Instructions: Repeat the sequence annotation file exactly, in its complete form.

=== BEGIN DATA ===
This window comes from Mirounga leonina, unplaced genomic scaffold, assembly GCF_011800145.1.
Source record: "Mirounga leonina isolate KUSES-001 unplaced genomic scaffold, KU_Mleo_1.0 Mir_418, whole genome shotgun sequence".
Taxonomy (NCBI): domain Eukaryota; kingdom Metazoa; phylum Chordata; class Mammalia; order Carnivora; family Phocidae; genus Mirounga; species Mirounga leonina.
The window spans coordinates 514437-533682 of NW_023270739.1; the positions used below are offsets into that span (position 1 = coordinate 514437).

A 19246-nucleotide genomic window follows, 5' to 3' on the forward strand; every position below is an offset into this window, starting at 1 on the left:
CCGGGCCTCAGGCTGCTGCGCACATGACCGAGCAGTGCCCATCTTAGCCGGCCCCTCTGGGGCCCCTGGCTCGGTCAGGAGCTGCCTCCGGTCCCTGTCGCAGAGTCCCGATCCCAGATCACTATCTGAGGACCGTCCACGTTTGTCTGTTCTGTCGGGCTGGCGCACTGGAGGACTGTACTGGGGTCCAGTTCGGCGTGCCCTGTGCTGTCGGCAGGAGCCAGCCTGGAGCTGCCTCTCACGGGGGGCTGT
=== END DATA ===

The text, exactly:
This window comes from Mirounga leonina, unplaced genomic scaffold, assembly GCF_011800145.1.
Source record: "Mirounga leonina isolate KUSES-001 unplaced genomic scaffold, KU_Mleo_1.0 Mir_418, whole genome shotgun sequence".
Taxonomy (NCBI): domain Eukaryota; kingdom Metazoa; phylum Chordata; class Mammalia; order Carnivora; family Phocidae; genus Mirounga; species Mirounga leonina.
The window spans coordinates 514437-533682 of NW_023270739.1; the positions used below are offsets into that span (position 1 = coordinate 514437).

A 19246-nucleotide genomic window follows, 5' to 3' on the forward strand; every position below is an offset into this window, starting at 1 on the left:
CCGGGCCTCAGGCTGCTGCGCACATGACCGAGCAGTGCCCATCTTAGCCGGCCCCTCTGGGGCCCCTGGCTCGGTCAGGAGCTGCCTCCGGTCCCTGTCGCAGAGTCCCGATCCCAGATCACTATCTGAGGACCGTCCACGTTTGTCTGTTCTGTCGGGCTGGCGCACTGGAGGACTGTACTGGGGTCCAGTTCGGCGTGCCCTGTGCTGTCGGCAGGAGCCAGCCTGGAGCTGCCTCTCACGGGGGGCTGT